49 US 569 Adam Mills v. The County of St. Clair and James Harrison
49 U.S. 569
8 How. 569
12 L.Ed. 1201
ADAM L. MILLS, JOHN H. GAY, CHARLES MULLIKIN, JOHN
O'FALLON, WILLIAM C. WIGGINS, ANDREW CHRISTY,
ELIZABETH CHRISTY, MARY F. CHRISTY, MELANIE CHRISTY,
WHICH MELANIE IS THE WIDOW, AND WHICH SAID ELLIZABETH
CHRISTY AND MARY F. CHRISTY ARE THE ONLY CHILDREN AND
HEIRS AT LAW OF SAMUEL C. CHRISTY, DECEASED,—SAID
CHILDREN BEING INFANTS, AND APPEARING BY SAID
MELANIE, THEIR NEXT FRIEND,—EMILY PRATTE, WIDOW OF
BERNARD PARTTE, LEWIS PENGUET, AND THERESE, HIS WIFE,
STEPHEN F. NIEDLET AND CELESTE, HIS WIFE, LOUIS V. BOGY
AND PELAGIE, HIS WIFE, JOSEPH BLAINE AND AIMI, HIS
WIFE, WHICH SAID EMILY PRATTE, BERNARD PRATTE,
THERESE PENGUET, CELESTE NIEDLET, PELAGIE BOGY, AND
AIMI DIANE BLAINE, ARE CHILDREN AND ONLY HEIRS AT LAW
OF BERNARD PRATTE, DECEASED, PLAINTIFFS IN ERROR,
THE COUNTY OF ST. CLAIR AND JAMES HARRISON.
January Term, 1850
THIS case was brought up from the Supreme Court of the state of Illinois, by a writ of error issued under the twenty-fifth section of the Judiciary Act.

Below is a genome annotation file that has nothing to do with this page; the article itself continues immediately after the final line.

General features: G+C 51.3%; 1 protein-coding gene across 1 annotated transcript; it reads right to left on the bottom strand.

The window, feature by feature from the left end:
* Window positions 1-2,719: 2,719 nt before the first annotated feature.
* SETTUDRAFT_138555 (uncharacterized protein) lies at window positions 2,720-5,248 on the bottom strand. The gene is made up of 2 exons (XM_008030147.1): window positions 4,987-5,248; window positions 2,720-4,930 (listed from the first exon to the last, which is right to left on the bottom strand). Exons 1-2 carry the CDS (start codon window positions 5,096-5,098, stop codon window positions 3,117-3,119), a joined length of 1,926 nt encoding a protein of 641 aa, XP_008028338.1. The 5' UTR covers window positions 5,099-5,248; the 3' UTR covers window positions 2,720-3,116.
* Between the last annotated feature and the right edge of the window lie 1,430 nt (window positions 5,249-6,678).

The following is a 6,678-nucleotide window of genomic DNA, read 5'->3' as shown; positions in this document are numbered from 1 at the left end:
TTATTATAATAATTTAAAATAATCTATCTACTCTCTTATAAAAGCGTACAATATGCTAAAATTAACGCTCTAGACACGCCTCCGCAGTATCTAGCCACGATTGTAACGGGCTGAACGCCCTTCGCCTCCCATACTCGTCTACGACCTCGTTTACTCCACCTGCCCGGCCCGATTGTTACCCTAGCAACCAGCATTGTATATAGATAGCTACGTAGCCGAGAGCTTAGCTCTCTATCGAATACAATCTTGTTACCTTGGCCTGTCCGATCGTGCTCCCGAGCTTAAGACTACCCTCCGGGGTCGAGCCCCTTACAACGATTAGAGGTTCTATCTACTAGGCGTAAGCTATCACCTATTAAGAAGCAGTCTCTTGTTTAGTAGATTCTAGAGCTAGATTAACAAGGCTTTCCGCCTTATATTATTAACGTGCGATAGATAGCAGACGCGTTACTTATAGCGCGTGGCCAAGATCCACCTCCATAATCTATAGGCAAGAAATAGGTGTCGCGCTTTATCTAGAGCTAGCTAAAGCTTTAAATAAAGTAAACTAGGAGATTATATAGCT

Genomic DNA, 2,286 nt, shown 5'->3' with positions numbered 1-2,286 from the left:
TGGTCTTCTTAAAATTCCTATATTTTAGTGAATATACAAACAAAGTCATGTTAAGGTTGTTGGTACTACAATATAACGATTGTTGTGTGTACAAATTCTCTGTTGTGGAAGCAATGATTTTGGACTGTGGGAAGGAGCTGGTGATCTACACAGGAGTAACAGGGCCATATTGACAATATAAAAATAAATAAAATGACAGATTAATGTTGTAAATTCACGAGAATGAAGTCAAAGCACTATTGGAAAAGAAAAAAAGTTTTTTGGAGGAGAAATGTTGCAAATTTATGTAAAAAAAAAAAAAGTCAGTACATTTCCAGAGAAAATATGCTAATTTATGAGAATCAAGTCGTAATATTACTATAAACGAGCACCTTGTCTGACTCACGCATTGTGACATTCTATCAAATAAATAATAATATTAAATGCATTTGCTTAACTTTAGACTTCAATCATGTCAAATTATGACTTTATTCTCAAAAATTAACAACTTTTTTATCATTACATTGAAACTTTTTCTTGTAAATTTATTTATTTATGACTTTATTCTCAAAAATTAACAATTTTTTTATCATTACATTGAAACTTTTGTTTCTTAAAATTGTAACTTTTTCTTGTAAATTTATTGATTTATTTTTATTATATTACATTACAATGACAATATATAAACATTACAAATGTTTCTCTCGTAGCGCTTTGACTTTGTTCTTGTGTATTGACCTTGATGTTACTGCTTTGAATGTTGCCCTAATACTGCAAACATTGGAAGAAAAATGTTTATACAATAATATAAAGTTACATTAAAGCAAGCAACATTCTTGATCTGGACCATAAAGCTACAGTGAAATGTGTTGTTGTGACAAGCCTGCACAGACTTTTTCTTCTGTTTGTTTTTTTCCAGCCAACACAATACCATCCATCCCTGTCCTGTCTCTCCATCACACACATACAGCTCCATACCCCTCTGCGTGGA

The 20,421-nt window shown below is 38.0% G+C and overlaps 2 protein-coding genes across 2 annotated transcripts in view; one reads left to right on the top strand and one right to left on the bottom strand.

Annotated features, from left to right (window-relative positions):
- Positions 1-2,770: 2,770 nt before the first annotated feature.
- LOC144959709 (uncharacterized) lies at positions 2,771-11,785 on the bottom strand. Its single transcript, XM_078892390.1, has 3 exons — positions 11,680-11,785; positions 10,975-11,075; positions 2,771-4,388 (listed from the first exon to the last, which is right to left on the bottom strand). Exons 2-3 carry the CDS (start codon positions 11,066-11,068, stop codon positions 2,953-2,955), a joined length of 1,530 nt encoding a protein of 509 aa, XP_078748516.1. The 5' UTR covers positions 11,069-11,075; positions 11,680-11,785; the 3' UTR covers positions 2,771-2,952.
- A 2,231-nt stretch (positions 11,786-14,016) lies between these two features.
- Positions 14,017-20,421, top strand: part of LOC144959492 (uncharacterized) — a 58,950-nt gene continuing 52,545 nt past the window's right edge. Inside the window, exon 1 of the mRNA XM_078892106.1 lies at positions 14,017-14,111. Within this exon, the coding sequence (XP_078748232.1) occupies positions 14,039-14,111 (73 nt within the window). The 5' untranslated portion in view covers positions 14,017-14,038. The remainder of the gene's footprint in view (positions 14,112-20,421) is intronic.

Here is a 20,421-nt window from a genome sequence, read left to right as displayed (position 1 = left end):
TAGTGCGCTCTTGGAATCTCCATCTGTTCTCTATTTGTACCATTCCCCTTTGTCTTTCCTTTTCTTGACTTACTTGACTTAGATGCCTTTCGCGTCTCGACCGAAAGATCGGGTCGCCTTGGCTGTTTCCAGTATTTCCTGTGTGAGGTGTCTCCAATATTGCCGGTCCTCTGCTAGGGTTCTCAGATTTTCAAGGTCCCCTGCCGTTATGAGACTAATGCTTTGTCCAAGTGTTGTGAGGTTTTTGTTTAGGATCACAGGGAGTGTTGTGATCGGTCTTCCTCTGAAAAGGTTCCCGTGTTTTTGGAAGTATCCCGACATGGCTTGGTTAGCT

Mills and others filed their bill in chancery in the state court of Illinois, seeking to obtain an injunction against the defendants in error. The bill states the case of the complainants as follows: —
The people of the western part of Illinois had from the earliest settlement of that country, maintained a constant commercial intercourse with the town of St. Louis, and long felt the necessity for increased facilities in crossing the Mississippi River. For the purpose of securing these facilities, the state made a contract with Samuel Wiggins for the establishment of a ferry across that stream, with boats to be propelled by steam or horse power. An act of the General Assembly was passed, which was approved on the 2d of March, 1819, which was as follows:——
'An act to authorize Samuel Wiggins to establish a Ferry upon the Waters of the Mississippi. Approved March 2, 1819.
'SEC. 1. Be it enacted by the people of the state of Illinois, represented in the General Assembly, that Samuel Wiggins, his heirs and assigns, be, and they are hereby, authorized to establish a ferry on the waters of the Mississippi, near the town of Illinois in this state, and to run the same from lands at the said place that may belong to him. Provided, that he shall not use any boat or water-craft, except such as shall be propelled or urged to the water by steam, horses, oxen, or other four-footed animals. Provided, that the said Samuel Wiggins, his heirs and assigns, shall have the said ferry in actual operation within eighteen months from and after the passage of this act.